Her current methods leave something to be desired, especially since her aim isn’t that great. Shooting a guy in broad daylight and almost killing Oliver’s mom? Not good. I’m surprised Oliver seemed to forget all about that once he realized the shooter was Helena (I wonder how long it will take before I don’t think of H.G. Wells from Warehouse 13 every time I hear her name?), but I can see how he’d want someone to be himself with. Yeah, he has Diggle, but most of the time Dig disapproves of every move Oliver makes (I keep wanting to call him “Judge-y,” like Damon does Bonnie in The Vampire Diaries). Helena seems to lead too far in the other direction, but maybe she’ll wake Oliver up to his own moral values – if she doesn’t pull him down along with her.

I really enjoyed Tommy’s story this episode. Arriving at the same time as the pizza guy was great. I also liked him telling Oliver about going on a date with Laurel (and thankfully they didn’t do that cliche both-couples-end-up-at-same-restaurant thing) and Oliver’s response: “If you hurt her, I will snap your neck.” Pause. “Just kidding.” And Tommy saying he wished he could start over again with Laurel was sweet. I like the two of them together. I’m guessing Oliver and Laurel will eventually end up together, but I imagine that’s many seasons down the road.

And then there was the big reveal of the episode: John Barrowman’s mysteriously evil guy is none other than – Tommy’s father! I did not see that coming, though I did recognize his voice before he took his fencing mask off. No wonder he had no qualms about coming right into the Queen house and letting Thea see him – their families have been friends for decades. Now I can only hope that the senior Merlyn is enough of a bad guy to be the comic book villain, while Tommy can be more of a redeemable character.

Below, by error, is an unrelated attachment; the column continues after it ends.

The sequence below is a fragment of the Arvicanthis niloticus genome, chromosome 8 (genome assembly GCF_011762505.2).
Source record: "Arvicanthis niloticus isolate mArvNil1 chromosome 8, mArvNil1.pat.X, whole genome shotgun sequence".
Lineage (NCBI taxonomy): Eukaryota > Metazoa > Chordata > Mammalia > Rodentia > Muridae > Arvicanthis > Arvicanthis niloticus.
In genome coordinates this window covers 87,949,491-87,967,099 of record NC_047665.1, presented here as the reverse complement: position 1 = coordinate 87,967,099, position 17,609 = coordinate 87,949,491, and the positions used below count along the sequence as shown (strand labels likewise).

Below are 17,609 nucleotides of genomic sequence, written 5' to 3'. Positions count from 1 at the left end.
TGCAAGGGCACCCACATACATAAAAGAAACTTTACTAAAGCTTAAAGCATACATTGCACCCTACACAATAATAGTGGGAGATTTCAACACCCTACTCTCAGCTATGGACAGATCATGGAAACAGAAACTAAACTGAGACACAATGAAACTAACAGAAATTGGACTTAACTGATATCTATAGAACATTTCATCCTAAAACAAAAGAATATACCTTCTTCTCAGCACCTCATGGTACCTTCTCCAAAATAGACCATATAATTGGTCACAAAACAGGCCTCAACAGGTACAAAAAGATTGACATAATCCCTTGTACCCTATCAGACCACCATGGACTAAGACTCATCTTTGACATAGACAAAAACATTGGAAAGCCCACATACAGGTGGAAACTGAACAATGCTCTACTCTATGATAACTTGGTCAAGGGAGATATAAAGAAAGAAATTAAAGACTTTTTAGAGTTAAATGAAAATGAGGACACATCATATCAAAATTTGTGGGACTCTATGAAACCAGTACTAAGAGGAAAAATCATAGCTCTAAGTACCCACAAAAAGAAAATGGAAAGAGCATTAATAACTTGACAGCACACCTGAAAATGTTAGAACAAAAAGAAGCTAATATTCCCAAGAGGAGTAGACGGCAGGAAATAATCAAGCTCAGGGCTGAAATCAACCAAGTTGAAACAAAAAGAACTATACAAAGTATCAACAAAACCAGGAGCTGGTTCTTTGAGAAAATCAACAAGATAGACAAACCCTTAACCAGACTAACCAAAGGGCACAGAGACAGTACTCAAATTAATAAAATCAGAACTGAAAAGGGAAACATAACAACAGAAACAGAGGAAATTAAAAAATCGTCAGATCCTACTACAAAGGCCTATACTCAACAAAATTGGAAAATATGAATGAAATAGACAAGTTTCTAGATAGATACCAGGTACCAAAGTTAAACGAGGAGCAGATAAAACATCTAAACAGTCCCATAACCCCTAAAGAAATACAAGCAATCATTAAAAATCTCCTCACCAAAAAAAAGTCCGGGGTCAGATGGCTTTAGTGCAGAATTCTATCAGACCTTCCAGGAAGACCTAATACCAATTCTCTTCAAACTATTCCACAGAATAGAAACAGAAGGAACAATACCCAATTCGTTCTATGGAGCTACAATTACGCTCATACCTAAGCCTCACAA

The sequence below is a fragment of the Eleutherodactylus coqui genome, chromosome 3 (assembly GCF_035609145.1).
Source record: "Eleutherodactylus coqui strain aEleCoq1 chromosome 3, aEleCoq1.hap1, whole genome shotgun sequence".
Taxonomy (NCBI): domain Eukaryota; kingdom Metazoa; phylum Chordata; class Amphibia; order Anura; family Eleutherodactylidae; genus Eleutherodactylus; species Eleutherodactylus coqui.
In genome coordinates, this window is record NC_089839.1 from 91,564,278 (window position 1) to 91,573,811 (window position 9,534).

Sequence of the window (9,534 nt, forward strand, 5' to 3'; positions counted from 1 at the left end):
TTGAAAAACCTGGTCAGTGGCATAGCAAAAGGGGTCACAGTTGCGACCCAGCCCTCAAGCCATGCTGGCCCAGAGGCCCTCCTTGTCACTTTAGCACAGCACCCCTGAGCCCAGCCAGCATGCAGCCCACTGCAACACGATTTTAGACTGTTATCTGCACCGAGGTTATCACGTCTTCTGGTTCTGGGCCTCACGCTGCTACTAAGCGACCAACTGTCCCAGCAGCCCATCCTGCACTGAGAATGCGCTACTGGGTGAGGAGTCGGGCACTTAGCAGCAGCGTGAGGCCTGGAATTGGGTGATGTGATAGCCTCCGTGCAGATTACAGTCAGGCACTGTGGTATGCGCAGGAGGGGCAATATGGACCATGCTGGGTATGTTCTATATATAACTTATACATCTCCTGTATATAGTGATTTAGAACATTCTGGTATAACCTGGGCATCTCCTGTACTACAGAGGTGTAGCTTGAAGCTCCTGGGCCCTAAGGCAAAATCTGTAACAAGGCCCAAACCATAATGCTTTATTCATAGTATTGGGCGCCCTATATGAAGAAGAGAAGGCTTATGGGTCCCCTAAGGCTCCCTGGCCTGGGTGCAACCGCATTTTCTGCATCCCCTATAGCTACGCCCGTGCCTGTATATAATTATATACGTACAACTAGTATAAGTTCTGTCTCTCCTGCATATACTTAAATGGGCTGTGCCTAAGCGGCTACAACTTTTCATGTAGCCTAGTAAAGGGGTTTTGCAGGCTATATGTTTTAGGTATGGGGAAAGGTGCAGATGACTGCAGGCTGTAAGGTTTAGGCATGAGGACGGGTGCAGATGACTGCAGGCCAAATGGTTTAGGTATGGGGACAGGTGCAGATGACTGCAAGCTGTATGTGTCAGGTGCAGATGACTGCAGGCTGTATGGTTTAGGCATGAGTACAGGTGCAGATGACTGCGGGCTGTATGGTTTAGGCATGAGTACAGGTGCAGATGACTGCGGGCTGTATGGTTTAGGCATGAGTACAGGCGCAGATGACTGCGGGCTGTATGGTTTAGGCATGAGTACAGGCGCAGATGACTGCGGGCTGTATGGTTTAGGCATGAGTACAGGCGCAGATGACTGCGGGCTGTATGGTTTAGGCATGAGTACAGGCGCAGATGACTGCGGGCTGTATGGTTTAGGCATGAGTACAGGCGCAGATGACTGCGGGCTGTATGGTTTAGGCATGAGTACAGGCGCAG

Thea is still being a very uneven character. I loved her telling Oliver about his lunch plans and him teasing her for being like their mother. But her anger at him for leaving Moira after the shooting to chase down the shooter felt forced. Yeah, it’s not what Thea would have done, but she should have understood her brother’s need to catch the person who did it. It did lead to a nice mother-daughter talk, and Thea apologized to Oliver later. I just wish Thea would settle on a role toward Oliver, staunch supporter or disappointed sister. Maybe the writers are figuring that the drugs and alcohol have given her violent mood swings?

This episode also showed Moira in a better light – more soft and vulnerable. Mr. Merlyn coming into her room like that when she was hurt was creepy. I’m so glad Walter’s back, though. And does that mean we’ll see more Felicity? I hope so.

We did get one unexpected visit from a reoccurring character this week – China White! Sounds like a war is brewing between the mob and the Triads. And Laurel’s dad visited Oliver to begrudgingly warn him about Helena – though if I were him, I’d still be a little suspicious about Oliver being at the same place where Arrow fought not much later. I felt bad for the restaurant owners – they seemed like a sweet couple – and I was glad both Arrow and the Huntress showed up to defend them (though of course, they got a little too preoccupied with fighting each other instead).

And Tahmoh Penikett was on this episode! Though he really needs to find a gig where he isn’t the villain, getting killed off within an episode or two. He was awesome as Paul Ballard on Dollhouse.

Oh, and bonus points? This episode exactly matched the 18-49 ratings from the premiere! I love that the viewership for this show is so solid – hopefully it will be around for many seasons!

News: No More Emily Owens, MD or The Mob Doctor, ABC Comedies Get More Episodes

The CW has officially canceled Emily Owens, MD – the freshman show will air all of its 13-episode initial order. The Mob Doctor has also coded, but less officially – Fox declined to order additional episodes for the show, and is burning off the final four episodes around New Year’s. Both shows had terrible ratings, so their demise was expected. With Private Practice ending as well, these season has not been kind to medical dramas. The CW will still have Hart of Dixie in the genre, but The Mob Doctor did a poor job at trying to fill the Monday void left by House.